In Vitro and in Vivo Effect of Deoxycoformycin in Human T Cell Leukemia

  • Alice L. Yu
  • Faith H. Kung
  • Bohdan Bakay
  • William L. Nyhan
Part of the Advances in Experimental Medicine and Biology book series (AEMB, volume 122B)


The success of anti-cancer chemotherapy is often limited by the toxicity of chemotherapeutic agents toward normal bone marrow cells and other rapidly dividing cells. It is most desirable, but it has been difficult to find anti-cancer agents that are selectively toxic to neoplastic cells. Approaches to the achievement of such chemotherapeutic selectivity were developed out of the recent elucidation of the causal association of severe combined immunodeficiency with hereditary deficiency of adenosine deaminase (ADA) (1,2). ADA, an enzyme that catalyzes the deamination of adenosine and deoxy-adenosine to inosine and deoxy-inosine, is widely distritubed in mammalian tissue (3,4). However, inherited deficiency of ADA activity is associated with selective impairment of lymphoid functions, particularly T cell functions, although the enzyme is virtually absent from all tissues examined (4).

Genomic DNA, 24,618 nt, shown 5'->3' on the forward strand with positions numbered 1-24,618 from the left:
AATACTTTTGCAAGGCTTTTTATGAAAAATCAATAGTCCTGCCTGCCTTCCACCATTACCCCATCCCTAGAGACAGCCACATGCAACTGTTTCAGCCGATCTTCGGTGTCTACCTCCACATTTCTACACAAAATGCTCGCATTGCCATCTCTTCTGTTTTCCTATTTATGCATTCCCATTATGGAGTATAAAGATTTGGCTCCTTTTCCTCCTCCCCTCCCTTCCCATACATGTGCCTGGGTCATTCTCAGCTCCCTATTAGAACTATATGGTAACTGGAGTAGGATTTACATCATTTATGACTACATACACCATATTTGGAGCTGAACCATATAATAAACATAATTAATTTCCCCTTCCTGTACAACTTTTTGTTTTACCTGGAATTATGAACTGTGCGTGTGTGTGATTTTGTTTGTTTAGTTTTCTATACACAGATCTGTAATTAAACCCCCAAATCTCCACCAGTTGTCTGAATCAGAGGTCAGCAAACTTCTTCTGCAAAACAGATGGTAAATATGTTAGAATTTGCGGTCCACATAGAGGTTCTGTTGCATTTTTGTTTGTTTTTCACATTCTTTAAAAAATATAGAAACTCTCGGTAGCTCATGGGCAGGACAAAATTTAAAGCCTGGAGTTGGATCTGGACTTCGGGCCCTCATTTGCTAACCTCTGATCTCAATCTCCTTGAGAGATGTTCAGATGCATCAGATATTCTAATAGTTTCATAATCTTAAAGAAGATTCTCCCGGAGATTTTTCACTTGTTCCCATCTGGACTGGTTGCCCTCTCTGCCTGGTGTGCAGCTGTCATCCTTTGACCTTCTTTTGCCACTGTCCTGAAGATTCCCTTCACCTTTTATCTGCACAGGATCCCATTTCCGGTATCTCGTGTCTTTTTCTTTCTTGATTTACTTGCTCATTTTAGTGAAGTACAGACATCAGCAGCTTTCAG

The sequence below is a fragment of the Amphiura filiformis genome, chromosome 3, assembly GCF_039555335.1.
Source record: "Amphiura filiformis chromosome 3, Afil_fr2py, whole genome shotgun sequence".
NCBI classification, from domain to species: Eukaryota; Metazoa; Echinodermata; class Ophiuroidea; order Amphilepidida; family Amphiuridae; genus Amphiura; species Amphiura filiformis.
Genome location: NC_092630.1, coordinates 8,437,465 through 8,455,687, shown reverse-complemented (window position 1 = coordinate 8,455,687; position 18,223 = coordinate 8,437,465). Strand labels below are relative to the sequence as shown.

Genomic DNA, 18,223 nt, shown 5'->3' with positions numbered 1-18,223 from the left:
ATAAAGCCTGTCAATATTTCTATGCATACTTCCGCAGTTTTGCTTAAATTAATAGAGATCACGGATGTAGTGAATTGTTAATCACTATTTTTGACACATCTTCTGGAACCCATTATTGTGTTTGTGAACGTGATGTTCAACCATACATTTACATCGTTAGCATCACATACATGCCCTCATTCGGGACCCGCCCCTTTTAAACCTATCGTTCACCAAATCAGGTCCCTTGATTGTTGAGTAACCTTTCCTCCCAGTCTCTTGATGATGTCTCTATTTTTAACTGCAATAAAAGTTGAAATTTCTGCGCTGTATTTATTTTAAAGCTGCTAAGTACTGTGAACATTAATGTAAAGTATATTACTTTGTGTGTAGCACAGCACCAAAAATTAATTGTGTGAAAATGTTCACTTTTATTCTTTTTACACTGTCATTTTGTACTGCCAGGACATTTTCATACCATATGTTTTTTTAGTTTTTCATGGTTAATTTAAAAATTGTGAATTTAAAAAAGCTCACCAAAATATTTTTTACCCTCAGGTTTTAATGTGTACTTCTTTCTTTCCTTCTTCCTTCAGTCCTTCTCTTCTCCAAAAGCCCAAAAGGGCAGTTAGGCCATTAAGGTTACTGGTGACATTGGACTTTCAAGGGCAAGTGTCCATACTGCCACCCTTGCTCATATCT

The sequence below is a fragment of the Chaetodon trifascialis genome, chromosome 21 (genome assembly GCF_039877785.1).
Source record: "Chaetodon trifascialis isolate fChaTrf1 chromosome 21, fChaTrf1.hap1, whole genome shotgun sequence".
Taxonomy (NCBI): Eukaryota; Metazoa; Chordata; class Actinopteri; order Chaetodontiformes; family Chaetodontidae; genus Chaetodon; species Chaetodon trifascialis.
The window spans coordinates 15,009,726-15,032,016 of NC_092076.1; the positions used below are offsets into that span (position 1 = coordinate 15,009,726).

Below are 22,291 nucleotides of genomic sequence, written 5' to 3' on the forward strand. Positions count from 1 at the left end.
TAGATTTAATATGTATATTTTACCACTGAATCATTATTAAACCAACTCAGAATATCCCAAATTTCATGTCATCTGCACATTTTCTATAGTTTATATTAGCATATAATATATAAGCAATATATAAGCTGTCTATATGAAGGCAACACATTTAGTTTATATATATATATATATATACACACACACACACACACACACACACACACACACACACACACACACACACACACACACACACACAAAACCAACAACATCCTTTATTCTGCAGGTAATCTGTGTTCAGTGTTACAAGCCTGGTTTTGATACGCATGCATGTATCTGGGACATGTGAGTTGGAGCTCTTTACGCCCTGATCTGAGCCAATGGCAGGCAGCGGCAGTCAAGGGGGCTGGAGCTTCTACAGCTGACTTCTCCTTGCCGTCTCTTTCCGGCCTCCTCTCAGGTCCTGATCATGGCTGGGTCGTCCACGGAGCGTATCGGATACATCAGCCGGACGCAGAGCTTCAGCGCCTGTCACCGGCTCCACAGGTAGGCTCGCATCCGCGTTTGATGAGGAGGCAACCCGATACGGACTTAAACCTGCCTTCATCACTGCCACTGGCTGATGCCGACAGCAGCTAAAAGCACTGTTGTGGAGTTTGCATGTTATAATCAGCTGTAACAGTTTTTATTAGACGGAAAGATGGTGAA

High Pressure Liquid Chromatography Adenosine Deaminase Severe Combine Immunodeficiency Purine Metabolism Drastic Alteration 
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Copyright information

© Plenum Press, New York 1980

Authors and Affiliations

  • Alice L. Yu
    • 1
    • 2
  • Faith H. Kung
    • 1
    • 2
  • Bohdan Bakay
    • 1
    • 2
  • William L. Nyhan
    • 1
    • 2
  1. 1.Department of PediatricsUniversity of CaliforniaSan DiegoUSA
  2. 2.University HospitalSan DiegoUSA

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